For the Love of Cheese: Alp Trosen’s Connection to the Eastern Shore


Before I tasted “Alpage”, (seasonally produced cheese made from alpine-grazed milk), my childhood memory of Swiss cheese was a square of cheese with holes in it usually paired with ham for sandwiches.

Then I tasted the Alpkase cheese at Piazza Italian Market as part of its “Adopt-an Alp” promotion. It was fresh and creamy and piqued my curiosity about this type of cheese made in Switzerland. Historically, many cheeses in Alpine countries were produced via the principle of “transhumance”. As the summer sun warmed the slopes and fresh green grass sprouted, the cows and their herdsmen left their valley homes in search of higher feeding areas. At the end of the day, cows and their farmers retired to small huts for the night throughout Switzerland’s Alps.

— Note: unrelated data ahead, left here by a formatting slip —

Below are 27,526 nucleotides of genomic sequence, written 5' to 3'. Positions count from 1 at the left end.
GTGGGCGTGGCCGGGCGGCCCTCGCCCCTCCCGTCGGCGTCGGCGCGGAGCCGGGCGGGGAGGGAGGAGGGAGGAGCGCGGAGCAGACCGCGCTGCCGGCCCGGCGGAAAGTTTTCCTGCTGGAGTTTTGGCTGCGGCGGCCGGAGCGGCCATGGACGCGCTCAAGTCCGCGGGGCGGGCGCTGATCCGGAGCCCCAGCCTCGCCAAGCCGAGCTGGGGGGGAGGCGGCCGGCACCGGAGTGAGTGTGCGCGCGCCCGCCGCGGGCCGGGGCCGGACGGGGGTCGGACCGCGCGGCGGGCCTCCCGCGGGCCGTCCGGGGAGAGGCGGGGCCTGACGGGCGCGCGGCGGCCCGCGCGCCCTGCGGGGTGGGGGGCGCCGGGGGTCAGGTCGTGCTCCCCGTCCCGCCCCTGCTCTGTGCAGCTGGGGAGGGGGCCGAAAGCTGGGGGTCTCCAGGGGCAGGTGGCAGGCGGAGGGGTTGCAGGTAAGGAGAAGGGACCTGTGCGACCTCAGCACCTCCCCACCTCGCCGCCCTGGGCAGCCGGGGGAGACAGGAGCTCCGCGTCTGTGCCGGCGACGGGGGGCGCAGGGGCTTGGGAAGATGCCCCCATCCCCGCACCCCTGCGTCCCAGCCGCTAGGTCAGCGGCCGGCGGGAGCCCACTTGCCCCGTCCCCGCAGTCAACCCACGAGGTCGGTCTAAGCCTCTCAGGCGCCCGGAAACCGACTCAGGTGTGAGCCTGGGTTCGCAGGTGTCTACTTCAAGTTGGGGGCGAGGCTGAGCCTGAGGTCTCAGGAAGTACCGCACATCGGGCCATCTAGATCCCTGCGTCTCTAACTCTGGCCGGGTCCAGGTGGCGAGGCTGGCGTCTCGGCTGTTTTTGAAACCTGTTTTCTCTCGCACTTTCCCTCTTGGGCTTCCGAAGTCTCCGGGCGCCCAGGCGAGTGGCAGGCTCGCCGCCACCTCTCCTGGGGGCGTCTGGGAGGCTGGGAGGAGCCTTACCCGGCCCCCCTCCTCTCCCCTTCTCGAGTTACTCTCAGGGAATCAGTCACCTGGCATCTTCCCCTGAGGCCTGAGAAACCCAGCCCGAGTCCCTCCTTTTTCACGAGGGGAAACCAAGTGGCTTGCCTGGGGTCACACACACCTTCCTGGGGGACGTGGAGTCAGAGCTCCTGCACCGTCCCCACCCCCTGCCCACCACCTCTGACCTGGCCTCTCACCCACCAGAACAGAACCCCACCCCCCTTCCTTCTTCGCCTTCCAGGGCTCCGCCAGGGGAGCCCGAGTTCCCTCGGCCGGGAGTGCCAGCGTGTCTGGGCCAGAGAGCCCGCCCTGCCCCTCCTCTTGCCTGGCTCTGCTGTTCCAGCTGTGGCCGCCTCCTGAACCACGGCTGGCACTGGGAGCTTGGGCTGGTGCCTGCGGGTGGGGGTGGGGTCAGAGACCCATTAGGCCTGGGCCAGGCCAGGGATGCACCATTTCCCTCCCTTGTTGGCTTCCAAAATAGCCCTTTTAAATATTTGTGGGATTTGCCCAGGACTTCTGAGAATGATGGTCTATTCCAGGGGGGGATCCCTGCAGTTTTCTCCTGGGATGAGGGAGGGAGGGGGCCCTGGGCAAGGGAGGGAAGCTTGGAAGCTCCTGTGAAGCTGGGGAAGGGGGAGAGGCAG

Piazza’s adopted Alp for 2019 is Alp Trosen, located in the Sankt Gallen canton of northeast Switzerland. This alp is rich in history, for the Silk Road once passed through Alp Trosen and there is historic evidence of human habitation on this alp long before Marco Polo passed through. Each summer, Jakob Knaus, Sr., leaves his home in the valley below, hikes up the mountain with his herd of cows to live in a one room stone hut built into the hill. Every evening for nine weeks, he sleeps in the loft above the stables below. The hut has a solar panel for electricity and a government-required water filter; otherwise, his summer home has no modern amenities. On the site of this humble 500-year-old hut, transhumance and cheesemaking continue the tradition begun over 2,000 years ago. Knaus and an assistant use a copper kettle over a wood fire to make Alpkäse cheese by hand once a day, every day and the result is a cheese full of flavor. The milk comes from his herd of cows that is exclusively eating wild grasses, herbs and flowers and drinking fresh water from the streams cascading down the Alpine slopes. This is beyond organic and the resulting flavor of the cheese is a pure expression of the Alp and its microclimate. It is truly a beautiful cheese from a beautiful place.